Errin Haines is editor at large of the 19th, a nonprofit focused on the intersection of women, politics and policy.

Two giants of the civil rights movement passed away this week after outliving both their friend, the Rev. Martin Luther King Jr., and their enemy, Jim Crow. The legacies of Rep. John Lewis (D-Ga.) and the Rev. C.T. Vivian are now part of the ages.

Lewis was the youngest of the “Big Six” speakers at the March on Washington before becoming “the conscience of Congress” for more than a generation. Vivian’s efforts to make the founding ideals of our democracy real for all Americans are no less significant.

Growing up in Atlanta, I didn’t learn the history of the civil rights movement. I saw the legacy of those efforts up close: on television, around the city and in the streets as the fight for justice and equality continued through both politics and protests in “The City Too Busy to Hate.”

As a journalist writing about the movement, I met some of the heroes: Vivian, Lewis, Andrew Young, the Rev. Joseph E. Lowery and others. In their presence, listening to their memories, their experiences became more than stories about the march toward equality and the theoretical importance of voting. Vivian’s view of citizens’ responsibility to make the country live up to its creeds was an omnipresent force in his life. Such conversations were the air I breathed as an Atlantan and a journalist.

Lewis was still a boy when Vivian, in his first job, as recreation director for the Carver Community Center in 1947, conducted a sit-in in Peoria, Ill. Vivian was on the front lines of the freedom struggle years before the campaigns in Montgomery, Selma and Birmingham, Ala., would make headlines.

For Vivian and many other young leaders, faith was directly intertwined with their belief in nonviolent action as a strategy. Vivian met King not long after the 1955 Montgomery bus boycott. Vivian was editor of the Sunday School Publishing Board for the National Baptist Convention and interviewed the civil rights leader at Fisk University (where Lewis was a student). After King co-founded the Southern Christian Leadership Conference in 1957, Vivian became national director of affiliates.

When desegregation efforts reached St. Augustine, Fla., in 1964, Vivian joined the fight on the beach in the country’s oldest city. He was beaten, pushed into the ocean and nearly drowned.

A month before “Bloody Sunday” in March 1965, when skirmishes in Selma, Ala., came to a head on the Edmund Pettus Bridge, Vivian had a life-threatening altercation there. After hundreds of black Americans were blocked by the county registrar, Vivian got into Sheriff Jim Clark’s face on the steps of the courthouse, wagging his finger and declaring as nearby cameras rolled: “You can turn your back now and you can keep your club in your hand, but you cannot beat down justice. And we will register to vote, because as citizens of these United States, we have the right to do it.”

Clark punched Vivian in the face.

After the events of Bloody Sunday — which helped lead to passage of the Voting Rights Act of 1965 — Vivian spent years as a consultant on workplace diversity and started the Center for Democratic Renewal, which brought together blacks and whites to confront white supremacy. He also worked on Jesse Jackson’s 1984 presidential campaign. His commitment to racial and economic equality and belief in nonviolent resistance to systemic racism never wavered. At 87, he came out of retirement to again help lead the Southern Christian Leadership Conference.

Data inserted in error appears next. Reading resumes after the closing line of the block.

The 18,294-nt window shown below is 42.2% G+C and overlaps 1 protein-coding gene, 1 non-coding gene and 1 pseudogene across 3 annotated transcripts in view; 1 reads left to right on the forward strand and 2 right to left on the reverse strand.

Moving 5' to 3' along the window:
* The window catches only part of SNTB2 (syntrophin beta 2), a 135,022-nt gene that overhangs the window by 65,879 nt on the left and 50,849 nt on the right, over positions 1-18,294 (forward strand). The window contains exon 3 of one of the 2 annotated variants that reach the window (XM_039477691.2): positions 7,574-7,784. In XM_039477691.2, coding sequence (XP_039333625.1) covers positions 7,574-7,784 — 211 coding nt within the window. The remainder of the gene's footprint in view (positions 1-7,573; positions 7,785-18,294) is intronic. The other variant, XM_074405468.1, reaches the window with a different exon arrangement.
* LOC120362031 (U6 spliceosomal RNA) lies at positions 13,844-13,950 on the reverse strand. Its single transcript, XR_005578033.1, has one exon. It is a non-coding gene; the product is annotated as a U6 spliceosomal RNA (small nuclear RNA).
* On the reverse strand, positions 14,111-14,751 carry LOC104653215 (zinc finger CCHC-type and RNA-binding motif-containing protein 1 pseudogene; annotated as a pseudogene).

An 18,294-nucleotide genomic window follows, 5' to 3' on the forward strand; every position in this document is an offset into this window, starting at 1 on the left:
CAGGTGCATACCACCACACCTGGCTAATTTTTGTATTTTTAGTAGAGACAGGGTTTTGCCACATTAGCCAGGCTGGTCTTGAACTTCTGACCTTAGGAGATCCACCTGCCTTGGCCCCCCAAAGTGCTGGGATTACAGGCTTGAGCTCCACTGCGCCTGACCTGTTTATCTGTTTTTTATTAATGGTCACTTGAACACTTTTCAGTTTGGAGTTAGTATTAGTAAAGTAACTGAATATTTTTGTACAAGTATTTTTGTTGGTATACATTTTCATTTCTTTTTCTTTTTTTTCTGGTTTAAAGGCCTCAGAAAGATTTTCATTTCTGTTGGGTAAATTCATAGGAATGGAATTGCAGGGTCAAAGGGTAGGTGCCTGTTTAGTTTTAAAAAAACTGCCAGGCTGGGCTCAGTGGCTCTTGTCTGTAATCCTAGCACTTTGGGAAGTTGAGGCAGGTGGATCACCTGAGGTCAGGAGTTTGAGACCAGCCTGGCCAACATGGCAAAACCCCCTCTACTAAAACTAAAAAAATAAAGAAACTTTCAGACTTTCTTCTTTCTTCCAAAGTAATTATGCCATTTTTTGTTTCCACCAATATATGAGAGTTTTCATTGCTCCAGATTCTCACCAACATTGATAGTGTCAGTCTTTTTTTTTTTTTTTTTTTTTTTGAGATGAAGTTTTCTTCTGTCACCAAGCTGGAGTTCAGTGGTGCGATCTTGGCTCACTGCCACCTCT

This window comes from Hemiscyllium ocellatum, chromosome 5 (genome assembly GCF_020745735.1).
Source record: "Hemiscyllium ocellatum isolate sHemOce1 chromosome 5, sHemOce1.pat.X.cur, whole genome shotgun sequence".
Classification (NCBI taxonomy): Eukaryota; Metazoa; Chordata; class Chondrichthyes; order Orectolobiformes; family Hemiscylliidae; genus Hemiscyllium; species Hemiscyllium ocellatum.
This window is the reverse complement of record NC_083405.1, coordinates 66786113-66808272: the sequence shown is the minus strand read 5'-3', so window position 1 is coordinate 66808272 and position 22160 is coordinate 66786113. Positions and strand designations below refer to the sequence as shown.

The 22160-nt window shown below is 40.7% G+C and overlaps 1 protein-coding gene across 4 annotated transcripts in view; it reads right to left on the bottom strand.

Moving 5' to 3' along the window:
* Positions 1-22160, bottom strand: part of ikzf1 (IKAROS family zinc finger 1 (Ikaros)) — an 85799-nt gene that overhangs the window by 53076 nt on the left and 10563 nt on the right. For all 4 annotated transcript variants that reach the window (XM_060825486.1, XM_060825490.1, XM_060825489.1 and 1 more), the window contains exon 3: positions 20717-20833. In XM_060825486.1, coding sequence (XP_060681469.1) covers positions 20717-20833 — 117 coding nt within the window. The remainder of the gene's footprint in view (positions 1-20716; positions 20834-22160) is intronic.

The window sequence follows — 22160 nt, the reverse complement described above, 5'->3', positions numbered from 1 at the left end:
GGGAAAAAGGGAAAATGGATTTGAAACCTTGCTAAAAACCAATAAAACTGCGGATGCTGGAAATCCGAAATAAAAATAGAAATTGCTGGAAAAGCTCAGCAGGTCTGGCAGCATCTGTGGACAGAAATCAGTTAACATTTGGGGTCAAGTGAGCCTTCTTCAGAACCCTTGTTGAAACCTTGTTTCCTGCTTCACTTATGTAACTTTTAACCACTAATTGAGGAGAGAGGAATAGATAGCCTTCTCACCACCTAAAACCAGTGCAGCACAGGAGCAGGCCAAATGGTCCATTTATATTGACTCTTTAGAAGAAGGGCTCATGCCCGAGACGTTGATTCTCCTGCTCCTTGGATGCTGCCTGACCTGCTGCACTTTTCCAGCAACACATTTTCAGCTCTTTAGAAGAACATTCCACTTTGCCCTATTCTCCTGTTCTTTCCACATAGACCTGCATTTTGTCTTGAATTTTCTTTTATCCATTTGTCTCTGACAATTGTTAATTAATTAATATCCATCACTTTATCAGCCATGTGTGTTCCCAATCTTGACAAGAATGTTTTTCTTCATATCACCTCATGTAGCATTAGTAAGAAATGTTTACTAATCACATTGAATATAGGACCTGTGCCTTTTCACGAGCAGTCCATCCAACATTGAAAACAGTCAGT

I interviewed Vivian at his home in Atlanta after he took the role. He was gracious and generous as we spent hours talking. He smiled and laughed, even while recounting harrowing moments. He proudly showed off his extensive collection of black art and books, as well as mementos from the battlefield.

“You learn by doing," he told me. "We don’t care how young people are. They should be called to struggle for their freedom.”

Vivian would have turned 96 on July 28. Many black Americans consider Vivian; Lewis; Lowery, who died in March at age 98; and other men and women on the front lines of the civil rights movement among our country’s founding mothers and fathers because they helped make our democracy more real for those who had long been excluded. Much like the Greatest Generation honored for defending freedom during World War II, they and millions of other black Americans of their era survived battle. They helped to perfect our union.

As these brave Americans are mourned, it’s disquieting to consider what the loss of their physical presence means for our country’s social fabric. Already, the pandemic has robbed millions of the opportunity for proper closure. It’s unclear whether these giants can be memorialized in ways befitting their legacies.

Their deaths could be a galvanizing force at a moment of national reflection: not merely about resurgent racism and voter-suppression efforts but also the more recent reckoning around the institutions and individuals maintaining structural systems of oppression.

Vivian’s love of knowledge, his commitment to equality, his determination is an example for this generation’s freedom fighters. His contribution to our democracy is perhaps less famous than some of his peers’ but just as valuable: He was ready to lay down his life for liberty and justice for all of us.

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